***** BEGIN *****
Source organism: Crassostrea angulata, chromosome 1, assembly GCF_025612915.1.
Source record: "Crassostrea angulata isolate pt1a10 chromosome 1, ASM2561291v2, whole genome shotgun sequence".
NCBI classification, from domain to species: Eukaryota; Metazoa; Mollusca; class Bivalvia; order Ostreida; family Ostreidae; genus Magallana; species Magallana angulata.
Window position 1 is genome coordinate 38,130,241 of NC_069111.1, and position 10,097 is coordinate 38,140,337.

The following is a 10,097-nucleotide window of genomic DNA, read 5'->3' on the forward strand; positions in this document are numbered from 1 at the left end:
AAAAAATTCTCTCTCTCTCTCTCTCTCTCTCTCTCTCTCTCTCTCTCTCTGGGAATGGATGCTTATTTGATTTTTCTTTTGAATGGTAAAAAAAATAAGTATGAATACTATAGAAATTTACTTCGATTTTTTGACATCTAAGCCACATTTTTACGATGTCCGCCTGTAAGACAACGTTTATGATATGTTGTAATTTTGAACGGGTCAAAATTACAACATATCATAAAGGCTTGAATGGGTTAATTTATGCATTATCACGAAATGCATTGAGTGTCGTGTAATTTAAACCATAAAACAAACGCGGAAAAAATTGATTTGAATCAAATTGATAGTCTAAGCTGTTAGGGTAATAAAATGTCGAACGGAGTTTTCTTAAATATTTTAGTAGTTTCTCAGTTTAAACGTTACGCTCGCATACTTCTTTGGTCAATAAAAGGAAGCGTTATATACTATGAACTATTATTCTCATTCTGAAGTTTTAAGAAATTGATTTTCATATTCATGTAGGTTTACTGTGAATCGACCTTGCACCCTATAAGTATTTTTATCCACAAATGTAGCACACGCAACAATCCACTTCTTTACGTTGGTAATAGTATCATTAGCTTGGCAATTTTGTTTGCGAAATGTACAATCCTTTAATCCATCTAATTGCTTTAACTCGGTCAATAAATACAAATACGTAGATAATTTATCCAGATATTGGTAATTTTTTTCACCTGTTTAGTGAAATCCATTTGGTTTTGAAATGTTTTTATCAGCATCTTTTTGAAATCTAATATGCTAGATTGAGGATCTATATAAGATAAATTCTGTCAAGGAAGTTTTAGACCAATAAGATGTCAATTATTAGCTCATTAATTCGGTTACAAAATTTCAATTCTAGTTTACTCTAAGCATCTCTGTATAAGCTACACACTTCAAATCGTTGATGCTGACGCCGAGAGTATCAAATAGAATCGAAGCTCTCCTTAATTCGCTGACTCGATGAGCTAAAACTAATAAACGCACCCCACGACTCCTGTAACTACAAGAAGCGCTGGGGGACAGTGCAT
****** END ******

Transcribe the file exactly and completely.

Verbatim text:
Source organism: Crassostrea angulata, chromosome 1, assembly GCF_025612915.1.
Source record: "Crassostrea angulata isolate pt1a10 chromosome 1, ASM2561291v2, whole genome shotgun sequence".
NCBI classification, from domain to species: Eukaryota; Metazoa; Mollusca; class Bivalvia; order Ostreida; family Ostreidae; genus Magallana; species Magallana angulata.
Window position 1 is genome coordinate 38,130,241 of NC_069111.1, and position 10,097 is coordinate 38,140,337.

The following is a 10,097-nucleotide window of genomic DNA, read 5'->3' on the forward strand; positions in this document are numbered from 1 at the left end:
AAAAAATTCTCTCTCTCTCTCTCTCTCTCTCTCTCTCTCTCTCTCTCTCTGGGAATGGATGCTTATTTGATTTTTCTTTTGAATGGTAAAAAAAATAAGTATGAATACTATAGAAATTTACTTCGATTTTTTGACATCTAAGCCACATTTTTACGATGTCCGCCTGTAAGACAACGTTTATGATATGTTGTAATTTTGAACGGGTCAAAATTACAACATATCATAAAGGCTTGAATGGGTTAATTTATGCATTATCACGAAATGCATTGAGTGTCGTGTAATTTAAACCATAAAACAAACGCGGAAAAAATTGATTTGAATCAAATTGATAGTCTAAGCTGTTAGGGTAATAAAATGTCGAACGGAGTTTTCTTAAATATTTTAGTAGTTTCTCAGTTTAAACGTTACGCTCGCATACTTCTTTGGTCAATAAAAGGAAGCGTTATATACTATGAACTATTATTCTCATTCTGAAGTTTTAAGAAATTGATTTTCATATTCATGTAGGTTTACTGTGAATCGACCTTGCACCCTATAAGTATTTTTATCCACAAATGTAGCACACGCAACAATCCACTTCTTTACGTTGGTAATAGTATCATTAGCTTGGCAATTTTGTTTGCGAAATGTACAATCCTTTAATCCATCTAATTGCTTTAACTCGGTCAATAAATACAAATACGTAGATAATTTATCCAGATATTGGTAATTTTTTTCACCTGTTTAGTGAAATCCATTTGGTTTTGAAATGTTTTTATCAGCATCTTTTTGAAATCTAATATGCTAGATTGAGGATCTATATAAGATAAATTCTGTCAAGGAAGTTTTAGACCAATAAGATGTCAATTATTAGCTCATTAATTCGGTTACAAAATTTCAATTCTAGTTTACTCTAAGCATCTCTGTATAAGCTACACACTTCAAATCGTTGATGCTGACGCCGAGAGTATCAAATAGAATCGAAGCTCTCCTTAATTCGCTGACTCGATGAGCTAAAACTAATAAACGCACCCCACGACTCCTGTAACTACAAGAAGCGCTGGGGGACAGTGCAT